The other day I got to witness the birth of a newly independent nation on the other side of the Earth when Kosovo announced its independence from Serbia and the parades and celebrations of its people filled the streets. The images of the joy and celebration were especially touching. To be able to see and share in the excitement of that population’s first taste of liberty after fighting for it so long for it allowed me to live in a small way what is so deeply important to our character as a people.

Watching the news on the television and seeing the large colorful photographs on the front pages of the newspapers for the next couple of days brought hope for the young democracy moving to the brighter future they have longer for and a reminiscence of our own history fighting for what is right and free. The images brought to mind old photographs of the celebrations within this nation after fighting for what was most precious to Americans in wars such as World War I and World War II.

The images of Kosovo’s celebrating were very bright and filled with red both on television and in the headlines. The red came from the flags being waved: the flag of their providence, their new nation and of the United States. It brought me warmth and peace to see our flags being waved by the hands of those excited and newly free people. At a time when the world seems to be against America it is nice to see our flag is still cherished by those who truly love freedom and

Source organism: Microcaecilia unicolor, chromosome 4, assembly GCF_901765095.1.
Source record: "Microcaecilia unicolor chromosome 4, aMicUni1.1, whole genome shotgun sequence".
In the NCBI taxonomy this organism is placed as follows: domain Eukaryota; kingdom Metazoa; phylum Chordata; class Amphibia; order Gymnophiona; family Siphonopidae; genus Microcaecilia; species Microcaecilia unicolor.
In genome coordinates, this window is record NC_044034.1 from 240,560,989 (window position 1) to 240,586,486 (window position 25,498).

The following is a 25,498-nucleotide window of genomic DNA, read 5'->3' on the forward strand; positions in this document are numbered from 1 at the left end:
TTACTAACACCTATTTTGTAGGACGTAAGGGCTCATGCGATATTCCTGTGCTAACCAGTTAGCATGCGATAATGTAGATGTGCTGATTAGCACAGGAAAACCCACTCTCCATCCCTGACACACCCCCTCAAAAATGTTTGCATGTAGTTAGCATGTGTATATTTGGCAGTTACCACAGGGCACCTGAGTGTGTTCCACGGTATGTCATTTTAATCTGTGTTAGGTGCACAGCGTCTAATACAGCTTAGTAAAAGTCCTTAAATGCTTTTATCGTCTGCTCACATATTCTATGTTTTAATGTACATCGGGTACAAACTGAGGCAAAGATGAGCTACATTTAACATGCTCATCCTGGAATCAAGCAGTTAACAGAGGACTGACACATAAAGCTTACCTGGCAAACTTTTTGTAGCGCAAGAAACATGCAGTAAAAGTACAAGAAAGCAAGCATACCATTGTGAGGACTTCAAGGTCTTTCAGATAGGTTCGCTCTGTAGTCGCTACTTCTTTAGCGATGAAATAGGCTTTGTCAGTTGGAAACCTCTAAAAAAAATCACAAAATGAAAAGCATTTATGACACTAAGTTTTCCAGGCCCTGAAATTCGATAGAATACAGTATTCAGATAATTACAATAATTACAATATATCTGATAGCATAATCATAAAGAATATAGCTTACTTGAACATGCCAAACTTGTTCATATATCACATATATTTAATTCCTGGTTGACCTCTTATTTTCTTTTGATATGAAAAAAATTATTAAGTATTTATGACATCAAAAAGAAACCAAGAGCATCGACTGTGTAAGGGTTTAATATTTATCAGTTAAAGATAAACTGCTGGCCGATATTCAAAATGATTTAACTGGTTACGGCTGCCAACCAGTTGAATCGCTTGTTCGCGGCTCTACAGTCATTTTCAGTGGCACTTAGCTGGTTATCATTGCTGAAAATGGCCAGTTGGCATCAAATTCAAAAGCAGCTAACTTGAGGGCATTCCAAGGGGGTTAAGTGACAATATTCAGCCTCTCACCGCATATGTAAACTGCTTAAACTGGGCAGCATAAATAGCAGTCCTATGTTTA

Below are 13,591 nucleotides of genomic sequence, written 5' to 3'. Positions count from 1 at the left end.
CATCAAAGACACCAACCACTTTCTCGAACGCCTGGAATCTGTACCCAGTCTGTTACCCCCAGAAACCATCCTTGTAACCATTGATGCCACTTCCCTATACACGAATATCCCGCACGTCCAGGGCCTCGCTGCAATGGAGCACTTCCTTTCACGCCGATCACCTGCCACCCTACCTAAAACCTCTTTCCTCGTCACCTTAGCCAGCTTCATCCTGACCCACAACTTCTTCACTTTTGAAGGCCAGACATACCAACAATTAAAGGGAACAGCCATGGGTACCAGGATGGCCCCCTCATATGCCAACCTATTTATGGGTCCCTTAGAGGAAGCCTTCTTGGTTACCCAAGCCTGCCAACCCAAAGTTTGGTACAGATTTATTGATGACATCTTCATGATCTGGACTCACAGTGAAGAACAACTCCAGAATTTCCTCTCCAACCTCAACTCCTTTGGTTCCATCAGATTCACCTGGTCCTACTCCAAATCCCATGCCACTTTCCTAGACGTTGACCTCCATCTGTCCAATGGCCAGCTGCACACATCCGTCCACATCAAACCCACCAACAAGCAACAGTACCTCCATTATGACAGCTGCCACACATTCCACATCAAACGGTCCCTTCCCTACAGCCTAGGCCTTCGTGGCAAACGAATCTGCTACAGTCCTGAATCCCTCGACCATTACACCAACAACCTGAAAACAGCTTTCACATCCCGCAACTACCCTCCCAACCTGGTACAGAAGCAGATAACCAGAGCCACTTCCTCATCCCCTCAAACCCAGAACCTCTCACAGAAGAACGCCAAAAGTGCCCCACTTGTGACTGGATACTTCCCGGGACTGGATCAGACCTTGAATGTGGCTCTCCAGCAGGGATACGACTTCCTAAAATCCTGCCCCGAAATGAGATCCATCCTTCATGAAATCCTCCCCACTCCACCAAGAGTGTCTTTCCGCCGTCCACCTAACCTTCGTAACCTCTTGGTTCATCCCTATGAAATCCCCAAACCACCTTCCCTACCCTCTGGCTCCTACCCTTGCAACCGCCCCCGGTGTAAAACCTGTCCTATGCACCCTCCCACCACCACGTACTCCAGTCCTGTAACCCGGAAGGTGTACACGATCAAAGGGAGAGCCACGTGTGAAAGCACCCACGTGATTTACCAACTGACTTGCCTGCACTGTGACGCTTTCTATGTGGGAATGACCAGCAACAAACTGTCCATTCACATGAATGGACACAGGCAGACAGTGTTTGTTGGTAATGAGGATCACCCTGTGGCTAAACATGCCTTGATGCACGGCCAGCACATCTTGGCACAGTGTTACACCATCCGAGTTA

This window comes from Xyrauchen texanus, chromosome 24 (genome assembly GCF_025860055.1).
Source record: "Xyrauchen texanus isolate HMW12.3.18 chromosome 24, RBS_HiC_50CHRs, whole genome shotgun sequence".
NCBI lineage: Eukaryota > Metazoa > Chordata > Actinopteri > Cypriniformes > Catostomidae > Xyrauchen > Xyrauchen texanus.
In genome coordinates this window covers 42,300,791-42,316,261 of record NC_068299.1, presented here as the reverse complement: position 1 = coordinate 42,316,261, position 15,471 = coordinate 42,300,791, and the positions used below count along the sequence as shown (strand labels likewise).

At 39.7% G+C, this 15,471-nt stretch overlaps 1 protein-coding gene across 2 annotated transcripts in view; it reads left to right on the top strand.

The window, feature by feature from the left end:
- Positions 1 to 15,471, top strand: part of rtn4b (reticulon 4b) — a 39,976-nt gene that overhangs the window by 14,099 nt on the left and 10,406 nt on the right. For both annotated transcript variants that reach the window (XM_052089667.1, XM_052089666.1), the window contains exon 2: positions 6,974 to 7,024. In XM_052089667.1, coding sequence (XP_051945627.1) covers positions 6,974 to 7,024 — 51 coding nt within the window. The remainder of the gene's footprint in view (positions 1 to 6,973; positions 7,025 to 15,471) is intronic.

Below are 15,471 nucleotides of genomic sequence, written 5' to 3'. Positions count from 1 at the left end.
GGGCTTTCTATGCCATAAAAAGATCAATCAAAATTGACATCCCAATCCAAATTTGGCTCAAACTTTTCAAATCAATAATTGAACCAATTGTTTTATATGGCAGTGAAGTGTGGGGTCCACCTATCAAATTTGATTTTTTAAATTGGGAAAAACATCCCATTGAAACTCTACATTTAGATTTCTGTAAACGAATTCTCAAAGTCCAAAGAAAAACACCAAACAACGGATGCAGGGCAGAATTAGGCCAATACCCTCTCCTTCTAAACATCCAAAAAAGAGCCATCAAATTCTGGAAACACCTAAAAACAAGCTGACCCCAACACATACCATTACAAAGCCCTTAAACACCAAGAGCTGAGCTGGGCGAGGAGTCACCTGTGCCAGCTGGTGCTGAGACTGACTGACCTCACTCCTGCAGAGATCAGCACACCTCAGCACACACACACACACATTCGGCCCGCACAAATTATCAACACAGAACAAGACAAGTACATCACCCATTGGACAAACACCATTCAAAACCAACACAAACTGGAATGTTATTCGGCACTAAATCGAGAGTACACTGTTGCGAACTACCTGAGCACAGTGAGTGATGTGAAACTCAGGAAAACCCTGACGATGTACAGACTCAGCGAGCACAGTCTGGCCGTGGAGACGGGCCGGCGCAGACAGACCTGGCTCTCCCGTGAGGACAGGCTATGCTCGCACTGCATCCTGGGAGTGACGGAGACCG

justice, by those who fully understand

the value of it having lived without it.

The headline that was my favorite was the one announcing America’s support for the new nation proving that America remains a friend to those who value freedom and is willing to defend those friends. The day we are no longer friends to those and are unwilling to defend them is the day we cease to be America. O’ we may still be The United States of America and we may still be called “Americans” but we would no longer truly be Americans. 

One Response to

  1. Milan says:

    “those who truly love freedom and justice…”
    indeed but both, freedom and justice in extremely selective, double-standard sense.

    It’s not gold everything that shines, especially if it shines from CNN. I’m not aiming to write historical lessons (if you want to see entire picture I’m sure you’ll manage to do that on your own) but I had to post this comment.
    Cheers!

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